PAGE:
Dataviz of the Week: Periodic Tables
Not long ago I got an e-mail from a programmer/scientist by the name of Michael Dayah who was understandably proud of his interactive Periodic Table of Elements.
The PT, I should say, creates an extraordinary opportunity for datavisualists. The names and properties of elements constitute multiple interlinked datasets which can go as deep and wide as the creator wishes. Visuals and links can can vividly demonstrate properties, if/then scenarios and complex relationships. Popups and tricks with Flash and Java can give the tables a sheen of awesome cool.
I’ll mention just two PT projects today.
This is Dayah’s creation.
The interactive version of the grab above lets you mouse over each element and, say, adjust a slider to see what happens when each element is heated to a given temperature. Mouse over various other prompts [which, sorry, I don’t understand well enough to describe] to see little illustrations of, say, “orbitals.” In Wikipedia mode each element is linked to its Wikipedia entry.
This application passes my first two tests for great data visualizations: It makes things clearer than any static presentation of data can, and it is engaging enough to invite extended exploration and serendipitous learning. A bright kid in junior high and an advanced chemist could equally get lost in the thing.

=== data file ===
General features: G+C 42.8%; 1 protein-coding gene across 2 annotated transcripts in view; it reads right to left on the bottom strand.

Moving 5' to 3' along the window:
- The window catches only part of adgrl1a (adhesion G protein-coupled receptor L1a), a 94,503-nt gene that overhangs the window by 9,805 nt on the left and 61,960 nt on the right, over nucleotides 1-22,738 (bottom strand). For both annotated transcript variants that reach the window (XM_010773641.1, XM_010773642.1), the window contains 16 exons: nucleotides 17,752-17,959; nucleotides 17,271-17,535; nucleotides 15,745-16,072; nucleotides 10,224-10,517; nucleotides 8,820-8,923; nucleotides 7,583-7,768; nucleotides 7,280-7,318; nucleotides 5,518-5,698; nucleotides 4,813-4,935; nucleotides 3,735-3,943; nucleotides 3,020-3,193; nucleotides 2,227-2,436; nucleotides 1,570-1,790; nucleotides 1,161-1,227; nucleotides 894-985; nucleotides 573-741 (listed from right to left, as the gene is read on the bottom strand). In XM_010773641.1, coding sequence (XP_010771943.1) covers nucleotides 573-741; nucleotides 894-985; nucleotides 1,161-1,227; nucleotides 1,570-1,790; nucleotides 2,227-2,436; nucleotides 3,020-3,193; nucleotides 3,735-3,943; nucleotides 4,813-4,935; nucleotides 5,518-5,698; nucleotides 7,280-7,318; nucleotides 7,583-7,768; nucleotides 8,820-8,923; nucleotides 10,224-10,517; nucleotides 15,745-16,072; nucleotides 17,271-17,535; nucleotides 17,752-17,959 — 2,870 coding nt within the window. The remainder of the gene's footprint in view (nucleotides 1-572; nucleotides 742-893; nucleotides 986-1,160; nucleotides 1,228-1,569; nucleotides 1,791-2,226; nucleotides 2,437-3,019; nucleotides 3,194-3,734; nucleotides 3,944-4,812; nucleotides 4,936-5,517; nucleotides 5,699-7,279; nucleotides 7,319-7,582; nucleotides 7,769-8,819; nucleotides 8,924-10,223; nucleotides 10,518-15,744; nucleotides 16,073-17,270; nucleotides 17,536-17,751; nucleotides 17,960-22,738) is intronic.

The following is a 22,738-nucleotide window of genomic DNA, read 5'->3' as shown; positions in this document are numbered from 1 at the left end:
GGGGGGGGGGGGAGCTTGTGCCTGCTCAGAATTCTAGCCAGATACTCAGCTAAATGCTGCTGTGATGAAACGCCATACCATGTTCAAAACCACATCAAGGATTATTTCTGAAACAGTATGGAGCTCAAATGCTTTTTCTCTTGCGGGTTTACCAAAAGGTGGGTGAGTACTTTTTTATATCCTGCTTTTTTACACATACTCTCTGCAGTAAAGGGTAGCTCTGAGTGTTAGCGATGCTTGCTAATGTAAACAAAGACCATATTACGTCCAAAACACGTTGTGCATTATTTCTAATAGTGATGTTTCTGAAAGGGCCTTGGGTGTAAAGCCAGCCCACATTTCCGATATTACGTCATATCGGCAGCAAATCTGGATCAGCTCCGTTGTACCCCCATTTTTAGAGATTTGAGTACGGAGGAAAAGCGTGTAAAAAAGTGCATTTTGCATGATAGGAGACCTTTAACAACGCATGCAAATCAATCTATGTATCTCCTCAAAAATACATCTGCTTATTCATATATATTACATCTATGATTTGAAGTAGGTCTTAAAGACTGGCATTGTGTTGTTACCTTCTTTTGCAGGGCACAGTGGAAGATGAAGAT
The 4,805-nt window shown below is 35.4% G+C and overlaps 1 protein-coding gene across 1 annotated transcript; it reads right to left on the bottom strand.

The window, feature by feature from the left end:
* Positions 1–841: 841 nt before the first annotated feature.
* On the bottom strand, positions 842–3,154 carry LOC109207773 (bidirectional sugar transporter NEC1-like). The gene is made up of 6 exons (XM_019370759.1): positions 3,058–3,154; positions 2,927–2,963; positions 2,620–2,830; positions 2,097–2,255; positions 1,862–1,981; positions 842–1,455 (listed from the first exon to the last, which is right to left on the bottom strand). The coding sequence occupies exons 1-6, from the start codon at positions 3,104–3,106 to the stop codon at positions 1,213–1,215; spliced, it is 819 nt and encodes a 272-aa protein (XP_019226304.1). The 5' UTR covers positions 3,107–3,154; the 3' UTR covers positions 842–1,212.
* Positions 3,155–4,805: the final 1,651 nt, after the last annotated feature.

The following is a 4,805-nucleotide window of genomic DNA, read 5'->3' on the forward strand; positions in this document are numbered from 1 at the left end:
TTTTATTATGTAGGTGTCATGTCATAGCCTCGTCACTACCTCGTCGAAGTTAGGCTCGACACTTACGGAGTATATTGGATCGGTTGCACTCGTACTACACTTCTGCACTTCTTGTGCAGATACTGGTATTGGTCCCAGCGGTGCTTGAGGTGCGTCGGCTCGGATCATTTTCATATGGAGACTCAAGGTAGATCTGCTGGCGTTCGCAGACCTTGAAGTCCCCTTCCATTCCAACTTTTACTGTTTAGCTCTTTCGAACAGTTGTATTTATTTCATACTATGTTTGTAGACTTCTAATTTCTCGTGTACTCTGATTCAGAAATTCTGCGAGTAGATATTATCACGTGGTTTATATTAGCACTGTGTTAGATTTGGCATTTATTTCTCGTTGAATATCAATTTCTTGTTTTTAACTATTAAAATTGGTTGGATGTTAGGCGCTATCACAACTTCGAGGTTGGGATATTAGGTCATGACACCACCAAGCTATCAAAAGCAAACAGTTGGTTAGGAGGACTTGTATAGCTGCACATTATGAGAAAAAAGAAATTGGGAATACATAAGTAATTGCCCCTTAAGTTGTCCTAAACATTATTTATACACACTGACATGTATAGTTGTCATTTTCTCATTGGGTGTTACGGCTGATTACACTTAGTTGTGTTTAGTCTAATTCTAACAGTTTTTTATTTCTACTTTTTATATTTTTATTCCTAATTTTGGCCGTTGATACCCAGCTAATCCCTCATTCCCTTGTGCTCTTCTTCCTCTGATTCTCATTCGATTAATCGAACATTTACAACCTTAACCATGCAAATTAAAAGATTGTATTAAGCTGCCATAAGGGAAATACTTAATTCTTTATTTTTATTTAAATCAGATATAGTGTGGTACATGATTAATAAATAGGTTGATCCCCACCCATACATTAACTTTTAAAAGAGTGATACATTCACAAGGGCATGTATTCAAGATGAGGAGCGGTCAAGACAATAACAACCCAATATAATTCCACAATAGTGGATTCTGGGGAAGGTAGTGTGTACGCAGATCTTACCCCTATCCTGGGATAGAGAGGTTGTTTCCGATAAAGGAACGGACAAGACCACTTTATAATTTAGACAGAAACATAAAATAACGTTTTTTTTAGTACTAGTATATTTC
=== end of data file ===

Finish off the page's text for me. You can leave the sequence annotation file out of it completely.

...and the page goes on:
I found another interactive PT that passes my third test for great dataviz — simple awesome beauty–yet fails the first two.
This Visual Sciences PT, a product of the Royal Society of Chemistry, is [in Flash mode] gorgeous to look at. It offers illustrations (or artful symbols) of how the element is used or at least appears, permitting visitors to understand (a first for me) how those elements correspond to what most of us call “reality”: Erbium is used in pink-colored ceramic glazes! Who knew? The black background makes it look as slick as an ebony Boxster just out of the detail shop.
The trouble is, go one click deep and — with the exception of a blistering-cool but frankly inane Quicktime animation which pans an element image to a woo-woo audio clip–you’re in a static HTML page or a PDF. Well-edited and -presented, but dead text. Behind its shimmering exterior this application delivers 2-D information. No relationships, if/thens or serindipity. An eye-candy catalog of chemistry.
And so it turns out the homelier dataviz — Michael Dayah’s home-rolled but deeply interlinked version — is the superior application.
I’m always looking for dataviz that meet all three criteria: (1) the ability to bring instant clarity to complex concepts and data; (2) an implicit invitation to play and learn deeply; (3) beauty so striking that you just want to spend time with it.
Anybody have nominations?print-to-digital
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